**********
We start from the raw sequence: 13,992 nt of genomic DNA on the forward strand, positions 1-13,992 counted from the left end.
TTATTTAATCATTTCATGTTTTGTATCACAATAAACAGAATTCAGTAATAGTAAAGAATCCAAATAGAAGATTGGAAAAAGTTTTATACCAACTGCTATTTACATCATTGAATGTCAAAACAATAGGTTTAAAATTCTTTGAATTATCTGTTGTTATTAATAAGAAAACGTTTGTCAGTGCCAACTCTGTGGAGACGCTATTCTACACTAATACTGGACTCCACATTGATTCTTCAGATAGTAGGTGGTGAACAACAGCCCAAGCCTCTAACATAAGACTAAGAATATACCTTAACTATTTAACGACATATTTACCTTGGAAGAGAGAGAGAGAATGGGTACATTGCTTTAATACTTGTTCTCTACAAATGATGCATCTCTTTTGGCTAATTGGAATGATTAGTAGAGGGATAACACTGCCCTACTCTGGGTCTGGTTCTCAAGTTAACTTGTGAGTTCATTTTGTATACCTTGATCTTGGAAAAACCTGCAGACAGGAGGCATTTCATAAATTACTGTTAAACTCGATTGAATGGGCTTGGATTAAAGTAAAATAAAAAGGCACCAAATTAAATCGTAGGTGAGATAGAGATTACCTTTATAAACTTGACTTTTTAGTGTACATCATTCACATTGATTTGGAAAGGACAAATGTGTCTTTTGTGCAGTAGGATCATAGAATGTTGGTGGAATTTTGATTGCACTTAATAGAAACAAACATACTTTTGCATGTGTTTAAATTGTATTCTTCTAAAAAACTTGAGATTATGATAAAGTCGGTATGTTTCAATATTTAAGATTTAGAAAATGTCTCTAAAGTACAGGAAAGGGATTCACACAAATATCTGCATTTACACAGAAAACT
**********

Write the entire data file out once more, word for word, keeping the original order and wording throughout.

We start from the raw sequence: 13,992 nt of genomic DNA on the forward strand, positions 1-13,992 counted from the left end.
TTATTTAATCATTTCATGTTTTGTATCACAATAAACAGAATTCAGTAATAGTAAAGAATCCAAATAGAAGATTGGAAAAAGTTTTATACCAACTGCTATTTACATCATTGAATGTCAAAACAATAGGTTTAAAATTCTTTGAATTATCTGTTGTTATTAATAAGAAAACGTTTGTCAGTGCCAACTCTGTGGAGACGCTATTCTACACTAATACTGGACTCCACATTGATTCTTCAGATAGTAGGTGGTGAACAACAGCCCAAGCCTCTAACATAAGACTAAGAATATACCTTAACTATTTAACGACATATTTACCTTGGAAGAGAGAGAGAGAATGGGTACATTGCTTTAATACTTGTTCTCTACAAATGATGCATCTCTTTTGGCTAATTGGAATGATTAGTAGAGGGATAACACTGCCCTACTCTGGGTCTGGTTCTCAAGTTAACTTGTGAGTTCATTTTGTATACCTTGATCTTGGAAAAACCTGCAGACAGGAGGCATTTCATAAATTACTGTTAAACTCGATTGAATGGGCTTGGATTAAAGTAAAATAAAAAGGCACCAAATTAAATCGTAGGTGAGATAGAGATTACCTTTATAAACTTGACTTTTTAGTGTACATCATTCACATTGATTTGGAAAGGACAAATGTGTCTTTTGTGCAGTAGGATCATAGAATGTTGGTGGAATTTTGATTGCACTTAATAGAAACAAACATACTTTTGCATGTGTTTAAATTGTATTCTTCTAAAAAACTTGAGATTATGATAAAGTCGGTATGTTTCAATATTTAAGATTTAGAAAATGTCTCTAAAGTACAGGAAAGGGATTCACACAAATATCTGCATTTACACAGAAAACT